Let's look at my past 3 attempts at this race.

2007: 1h15m

I had started a new job in June of '07, and a company wide email circulated: my employer would pay for entries in the Cornhusker State Games. I had a late 1980s Cannondale road bike I had picked up secondhand in high school and had done some racing with (and failed miserably at). It was a great deal of fun to ride and I took it out on the highways every so often just to feel that wind.

I could get from the south Wal-Mart to Palmyra and back in one hour and ten minutes the weekend before the games.

And then I'd light up a Winston Light.

I entered the games, the participant pack came inter-office.

I had a monster nic fit as I lined up at the starting line, figuring the withdrawls would push me through. I finished in 1h15m, a distant 10m after the winner of the Cat5 mens 18-34.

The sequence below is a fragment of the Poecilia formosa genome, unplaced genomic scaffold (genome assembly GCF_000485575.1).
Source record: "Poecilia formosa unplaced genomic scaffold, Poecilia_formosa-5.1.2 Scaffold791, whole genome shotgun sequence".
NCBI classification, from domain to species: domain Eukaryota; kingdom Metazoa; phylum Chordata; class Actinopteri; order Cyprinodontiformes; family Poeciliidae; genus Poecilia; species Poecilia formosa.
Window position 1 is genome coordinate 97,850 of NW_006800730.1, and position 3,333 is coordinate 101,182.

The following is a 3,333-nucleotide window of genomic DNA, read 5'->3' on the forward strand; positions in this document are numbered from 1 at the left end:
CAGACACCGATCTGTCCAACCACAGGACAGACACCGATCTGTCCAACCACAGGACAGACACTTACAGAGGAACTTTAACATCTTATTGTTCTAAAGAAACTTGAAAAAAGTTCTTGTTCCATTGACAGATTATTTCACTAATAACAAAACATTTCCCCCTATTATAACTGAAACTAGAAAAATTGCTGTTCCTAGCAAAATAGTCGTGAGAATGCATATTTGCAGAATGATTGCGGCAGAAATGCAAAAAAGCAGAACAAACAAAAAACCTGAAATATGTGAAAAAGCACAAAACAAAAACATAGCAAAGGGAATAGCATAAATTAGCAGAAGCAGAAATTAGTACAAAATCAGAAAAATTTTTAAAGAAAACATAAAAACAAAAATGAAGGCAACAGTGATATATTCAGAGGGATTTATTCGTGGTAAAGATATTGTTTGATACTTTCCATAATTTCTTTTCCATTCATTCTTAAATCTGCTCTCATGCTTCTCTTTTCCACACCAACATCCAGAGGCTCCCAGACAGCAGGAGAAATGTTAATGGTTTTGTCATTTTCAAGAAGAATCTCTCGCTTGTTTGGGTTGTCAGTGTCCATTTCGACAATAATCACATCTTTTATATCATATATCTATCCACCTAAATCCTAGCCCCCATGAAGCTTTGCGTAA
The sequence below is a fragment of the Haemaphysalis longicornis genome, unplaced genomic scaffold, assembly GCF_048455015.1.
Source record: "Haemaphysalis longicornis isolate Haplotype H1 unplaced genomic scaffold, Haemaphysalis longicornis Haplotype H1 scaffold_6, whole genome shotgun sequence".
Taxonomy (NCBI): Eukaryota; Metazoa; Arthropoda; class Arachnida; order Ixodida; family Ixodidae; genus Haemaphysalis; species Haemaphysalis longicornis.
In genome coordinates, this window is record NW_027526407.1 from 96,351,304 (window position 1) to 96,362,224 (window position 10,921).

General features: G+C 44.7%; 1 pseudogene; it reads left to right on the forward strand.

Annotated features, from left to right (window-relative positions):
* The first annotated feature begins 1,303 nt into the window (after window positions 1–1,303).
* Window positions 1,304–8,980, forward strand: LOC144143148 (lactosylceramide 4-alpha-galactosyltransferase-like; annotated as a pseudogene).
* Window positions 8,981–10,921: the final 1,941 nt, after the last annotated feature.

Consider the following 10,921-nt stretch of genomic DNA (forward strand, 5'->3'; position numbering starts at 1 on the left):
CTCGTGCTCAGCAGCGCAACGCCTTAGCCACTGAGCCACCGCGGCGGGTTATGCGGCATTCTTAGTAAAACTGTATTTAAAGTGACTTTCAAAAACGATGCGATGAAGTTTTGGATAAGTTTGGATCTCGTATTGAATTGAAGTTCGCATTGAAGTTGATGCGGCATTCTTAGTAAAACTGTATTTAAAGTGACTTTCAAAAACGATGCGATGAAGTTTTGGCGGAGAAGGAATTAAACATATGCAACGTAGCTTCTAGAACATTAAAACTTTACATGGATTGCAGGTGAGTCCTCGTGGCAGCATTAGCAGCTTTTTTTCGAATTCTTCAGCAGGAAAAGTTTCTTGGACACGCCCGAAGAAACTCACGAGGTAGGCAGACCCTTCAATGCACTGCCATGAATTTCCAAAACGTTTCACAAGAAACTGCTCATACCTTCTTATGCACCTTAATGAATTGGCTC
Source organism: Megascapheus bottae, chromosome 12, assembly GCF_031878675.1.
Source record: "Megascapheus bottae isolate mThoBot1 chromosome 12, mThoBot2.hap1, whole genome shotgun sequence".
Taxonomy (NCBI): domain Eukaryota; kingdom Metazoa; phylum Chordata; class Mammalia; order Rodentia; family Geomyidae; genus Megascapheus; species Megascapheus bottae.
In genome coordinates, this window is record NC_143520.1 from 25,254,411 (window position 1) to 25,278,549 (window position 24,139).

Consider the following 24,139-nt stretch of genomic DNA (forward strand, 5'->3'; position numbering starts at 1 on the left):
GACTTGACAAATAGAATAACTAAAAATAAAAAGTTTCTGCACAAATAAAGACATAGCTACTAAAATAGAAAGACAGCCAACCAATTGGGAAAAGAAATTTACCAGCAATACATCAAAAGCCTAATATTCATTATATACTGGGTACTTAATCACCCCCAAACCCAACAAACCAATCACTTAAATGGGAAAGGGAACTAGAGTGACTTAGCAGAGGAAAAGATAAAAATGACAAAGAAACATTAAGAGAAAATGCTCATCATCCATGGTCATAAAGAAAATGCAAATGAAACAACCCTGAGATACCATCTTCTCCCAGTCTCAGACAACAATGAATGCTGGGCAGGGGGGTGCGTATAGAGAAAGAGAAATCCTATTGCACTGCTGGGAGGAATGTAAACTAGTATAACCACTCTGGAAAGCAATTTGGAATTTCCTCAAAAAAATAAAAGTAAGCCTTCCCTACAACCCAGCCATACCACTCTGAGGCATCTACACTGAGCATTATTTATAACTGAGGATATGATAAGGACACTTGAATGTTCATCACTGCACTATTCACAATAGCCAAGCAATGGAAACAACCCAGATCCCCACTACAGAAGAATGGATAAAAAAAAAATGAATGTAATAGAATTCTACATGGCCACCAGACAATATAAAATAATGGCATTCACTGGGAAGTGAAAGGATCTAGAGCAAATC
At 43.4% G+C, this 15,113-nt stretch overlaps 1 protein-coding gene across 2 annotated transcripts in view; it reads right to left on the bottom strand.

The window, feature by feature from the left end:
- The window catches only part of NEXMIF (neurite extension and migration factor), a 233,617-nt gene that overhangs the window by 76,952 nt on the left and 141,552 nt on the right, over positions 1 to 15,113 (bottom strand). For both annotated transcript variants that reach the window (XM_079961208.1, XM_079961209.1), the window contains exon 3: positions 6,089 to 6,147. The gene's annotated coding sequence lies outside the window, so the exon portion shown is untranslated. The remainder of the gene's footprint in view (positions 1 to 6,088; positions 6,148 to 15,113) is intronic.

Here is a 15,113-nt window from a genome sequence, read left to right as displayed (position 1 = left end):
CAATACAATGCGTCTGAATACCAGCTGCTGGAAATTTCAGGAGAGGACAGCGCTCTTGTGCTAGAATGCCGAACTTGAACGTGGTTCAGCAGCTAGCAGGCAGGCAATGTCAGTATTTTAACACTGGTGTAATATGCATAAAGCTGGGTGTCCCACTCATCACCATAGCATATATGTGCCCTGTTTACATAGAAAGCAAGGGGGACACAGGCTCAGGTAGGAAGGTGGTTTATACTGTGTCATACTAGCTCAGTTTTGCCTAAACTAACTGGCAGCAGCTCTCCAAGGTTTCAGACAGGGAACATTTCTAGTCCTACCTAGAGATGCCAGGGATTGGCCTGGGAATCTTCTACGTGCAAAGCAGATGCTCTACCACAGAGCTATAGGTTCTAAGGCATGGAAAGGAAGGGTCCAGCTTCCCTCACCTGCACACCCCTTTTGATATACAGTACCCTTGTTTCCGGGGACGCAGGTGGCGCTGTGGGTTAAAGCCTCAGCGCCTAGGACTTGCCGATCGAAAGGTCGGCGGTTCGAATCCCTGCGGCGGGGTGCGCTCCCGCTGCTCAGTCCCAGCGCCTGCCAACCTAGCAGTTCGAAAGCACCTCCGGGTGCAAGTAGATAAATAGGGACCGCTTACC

I quit smoking that October. I was backing my car out of the driveway one morning, looked in the pack I had stashed in the door pocket and saw that I had 3 left and that I would need to go to the store and stopped myself: "WHY?"

Those were my last three cigarettes. (Well, there were a couple of times when a cig just sounded good with beer and I would slip, taste the stale ash in my mouth and wonder what I was thinking, etc. Now I just drink flavorful beer, flavors which would be ruined by cigarettes.)

2008: 1h31m

In late May 2008 I bought an '07 Specialized Allez Elite Double from Scheels. Total impulse purchase. My daughter was starting Tee Ball. She's a Lefty. They don't sell Lefty ball gloves at the Target by my house, but they have them at Scheel's near work.